At the UN COP26 summit on climate in November, Biden cited the federal government's $650 billion purchasing power as an example for the newly launched First Movers Coalition. A joint initiative of the World Economic Forum and the Office of US Special Presidential Envoy on Climate John Kerry, the coalition would create a platform for large Fortune 500 companies to drive demand for low-carbon technologies and to decarbonize their industrial supply chains by the decade's end.
Biden's directed FARC in the same May order to consider the social cost of carbon in all procurement activities, "and, where appropriate and feasible, give preference to bids and proposals from suppliers with a lower social cost."
Notice, not rulemaking
FARC responded by putting out an ANPR on 15 October, which is a prelude to the formal rulemaking process, that sought public input on implementing Biden's directive.
In that notice, FARC asked the public to respond by 14 December to a series of questions that apply to the US Department of Defense, GSA, and the National Aeronautics and Space Administration. But the notice is seeking information and is not actually requiring the agencies to start purchasing carbon-free electricity and vehicles, according to the CBD.
Specifically, the council asked for comment on quantitative and qualitative approaches that the federal government can take to incorporate the social cost of carbon into procurement decisions made both domestically and overseas. The council also asked for comment on the methodologies for measuring GHGs over the lifecycles of products and services used as well as how the federal government may standardize GHG reporting. It also asked for recommendations for approaches the US government might take in giving preference to "bids and proposals from suppliers, both domestic and overseas, to achieve reductions in greenhouse gas emissions or reduce the social cost of greenhouse gas emissions most effectively."
Snape said CBD is aware of the FARC notice to implement Biden's order and of Biden's desire to lead by example.
"We are grateful to the President for his leadership and we do believe he is sincere about tackling the climate crisis," Snape said. "But we want the GSA to stop talking and start doing."
The GSA did not respond to a Net-Zero Business Daily request for a comment. Snape said the GSA can use its existing authorities to purchase renewable power and doesn't have to wait for the FARC rulemaking to unfold, which could take at least another year. The center does plan to respond to the FARC notice though, he added.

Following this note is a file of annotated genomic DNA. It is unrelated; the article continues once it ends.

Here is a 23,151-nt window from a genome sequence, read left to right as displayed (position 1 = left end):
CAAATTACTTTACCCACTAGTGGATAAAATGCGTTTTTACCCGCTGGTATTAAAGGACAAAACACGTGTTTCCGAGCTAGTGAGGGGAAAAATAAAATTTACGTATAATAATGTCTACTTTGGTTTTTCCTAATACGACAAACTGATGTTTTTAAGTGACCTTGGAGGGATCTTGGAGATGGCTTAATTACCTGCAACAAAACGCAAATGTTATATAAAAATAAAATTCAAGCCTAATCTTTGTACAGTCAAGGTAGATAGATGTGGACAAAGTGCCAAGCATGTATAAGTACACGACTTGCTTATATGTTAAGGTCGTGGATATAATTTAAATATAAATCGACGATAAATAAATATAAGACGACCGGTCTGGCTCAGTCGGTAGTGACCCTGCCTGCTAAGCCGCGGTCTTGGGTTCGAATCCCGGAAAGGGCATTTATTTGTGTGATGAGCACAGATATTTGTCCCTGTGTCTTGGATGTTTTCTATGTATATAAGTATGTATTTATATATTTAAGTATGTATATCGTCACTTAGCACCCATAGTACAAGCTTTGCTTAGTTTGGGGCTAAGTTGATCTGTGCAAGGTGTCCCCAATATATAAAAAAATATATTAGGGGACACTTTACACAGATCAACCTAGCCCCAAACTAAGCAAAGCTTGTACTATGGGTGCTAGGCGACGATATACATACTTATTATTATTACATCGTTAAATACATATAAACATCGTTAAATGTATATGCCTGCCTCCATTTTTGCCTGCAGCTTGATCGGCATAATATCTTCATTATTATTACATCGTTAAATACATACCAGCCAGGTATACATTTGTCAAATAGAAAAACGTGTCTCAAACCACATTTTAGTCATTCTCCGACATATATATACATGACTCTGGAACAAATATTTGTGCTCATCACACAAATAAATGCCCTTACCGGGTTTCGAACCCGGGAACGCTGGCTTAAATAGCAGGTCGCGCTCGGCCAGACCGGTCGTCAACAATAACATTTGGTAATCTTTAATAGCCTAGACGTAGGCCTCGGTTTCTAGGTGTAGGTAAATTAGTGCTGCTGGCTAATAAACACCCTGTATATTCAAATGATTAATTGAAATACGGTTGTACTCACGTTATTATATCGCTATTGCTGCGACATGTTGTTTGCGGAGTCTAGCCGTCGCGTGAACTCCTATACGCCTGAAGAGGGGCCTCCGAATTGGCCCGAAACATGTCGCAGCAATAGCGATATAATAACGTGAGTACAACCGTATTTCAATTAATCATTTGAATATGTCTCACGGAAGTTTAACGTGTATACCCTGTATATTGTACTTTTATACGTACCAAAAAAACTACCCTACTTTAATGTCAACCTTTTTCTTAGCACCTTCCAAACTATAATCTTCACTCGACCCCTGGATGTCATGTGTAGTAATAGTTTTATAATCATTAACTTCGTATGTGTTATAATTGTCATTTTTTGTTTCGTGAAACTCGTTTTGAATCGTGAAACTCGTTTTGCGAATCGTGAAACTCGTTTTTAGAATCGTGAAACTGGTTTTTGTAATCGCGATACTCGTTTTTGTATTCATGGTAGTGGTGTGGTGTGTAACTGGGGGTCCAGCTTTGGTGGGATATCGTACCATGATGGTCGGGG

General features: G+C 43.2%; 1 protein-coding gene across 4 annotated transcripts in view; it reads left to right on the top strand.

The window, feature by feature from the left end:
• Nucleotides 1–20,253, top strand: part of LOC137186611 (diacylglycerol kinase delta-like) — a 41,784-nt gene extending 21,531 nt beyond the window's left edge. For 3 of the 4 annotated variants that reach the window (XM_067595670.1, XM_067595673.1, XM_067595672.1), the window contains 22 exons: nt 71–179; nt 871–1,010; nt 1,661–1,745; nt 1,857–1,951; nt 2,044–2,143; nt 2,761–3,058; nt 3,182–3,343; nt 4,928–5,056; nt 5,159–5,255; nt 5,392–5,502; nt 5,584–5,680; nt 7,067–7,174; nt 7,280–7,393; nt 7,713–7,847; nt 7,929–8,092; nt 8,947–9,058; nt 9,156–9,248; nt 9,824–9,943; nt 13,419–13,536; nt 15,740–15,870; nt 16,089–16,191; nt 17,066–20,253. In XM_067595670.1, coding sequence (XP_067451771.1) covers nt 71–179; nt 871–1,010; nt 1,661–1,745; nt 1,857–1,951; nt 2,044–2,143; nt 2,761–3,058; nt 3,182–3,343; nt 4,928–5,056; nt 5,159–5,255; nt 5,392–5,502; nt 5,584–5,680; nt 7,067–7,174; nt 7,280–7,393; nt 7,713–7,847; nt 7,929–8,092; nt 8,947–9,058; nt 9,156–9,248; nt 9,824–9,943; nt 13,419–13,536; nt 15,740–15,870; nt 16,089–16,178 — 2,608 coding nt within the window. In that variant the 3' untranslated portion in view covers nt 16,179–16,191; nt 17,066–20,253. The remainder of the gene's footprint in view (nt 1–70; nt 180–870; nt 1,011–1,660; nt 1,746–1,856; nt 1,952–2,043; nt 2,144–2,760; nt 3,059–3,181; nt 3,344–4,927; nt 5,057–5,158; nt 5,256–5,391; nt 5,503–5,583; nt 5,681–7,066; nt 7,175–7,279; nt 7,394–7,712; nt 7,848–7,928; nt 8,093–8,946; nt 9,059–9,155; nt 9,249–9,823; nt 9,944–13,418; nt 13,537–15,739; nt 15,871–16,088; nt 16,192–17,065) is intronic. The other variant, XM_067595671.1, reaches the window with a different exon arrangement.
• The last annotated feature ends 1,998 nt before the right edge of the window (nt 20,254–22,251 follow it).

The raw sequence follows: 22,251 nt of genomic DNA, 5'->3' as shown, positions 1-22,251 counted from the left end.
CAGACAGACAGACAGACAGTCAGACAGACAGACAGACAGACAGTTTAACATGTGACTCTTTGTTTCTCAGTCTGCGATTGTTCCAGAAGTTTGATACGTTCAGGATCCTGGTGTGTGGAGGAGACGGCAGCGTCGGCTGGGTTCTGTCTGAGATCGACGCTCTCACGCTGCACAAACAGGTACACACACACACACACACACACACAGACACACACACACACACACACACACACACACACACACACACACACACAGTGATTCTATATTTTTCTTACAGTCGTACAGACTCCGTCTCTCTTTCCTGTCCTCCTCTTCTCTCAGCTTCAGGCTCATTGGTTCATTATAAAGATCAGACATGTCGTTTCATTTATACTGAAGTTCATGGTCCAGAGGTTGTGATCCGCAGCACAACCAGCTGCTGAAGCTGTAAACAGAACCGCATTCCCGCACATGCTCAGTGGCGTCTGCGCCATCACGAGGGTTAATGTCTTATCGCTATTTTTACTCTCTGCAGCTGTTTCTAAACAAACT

In a 5 November blog, Vinson & Elkin attorneys said the questions posed by FARC underscore "the pervasive and sweeping scope of potential changes" that could be made to the Federal Acquisition Regulation to implement Biden's climate risk order. This includes climate disclosures, data validation, and self-certification, which they say "could ultimately raise new enforcement risks under the False Claims Act."
The attorneys—Margaret Peloso, Dan Graham, Zach Terwilliger, Conrad Bolston, Lindsay Hall, and summer associate Alex Sprenger—wrote that the existing provision of the Federal Acquisition Regulation (FAR Part 23) does allow the federal government to ensure that 95% of new contract actions require products that are: energy efficient, bio-based, non-ozone depleting, water-efficient, non-toxic or less toxic alternatives, or made with recovered materials. This same provision of the law also prescribes acquisition policies and procedures for protecting and improving the quality of the environment and fostering markets for sustainable technologies, materials, products, and services.
Snape said GSA can use existing regulations to meet its carbon-free goal for the federal government, and it should do so without delay.
The FARC notice is just seeking input, he said, adding: "There's not much time left, only three years to 2025."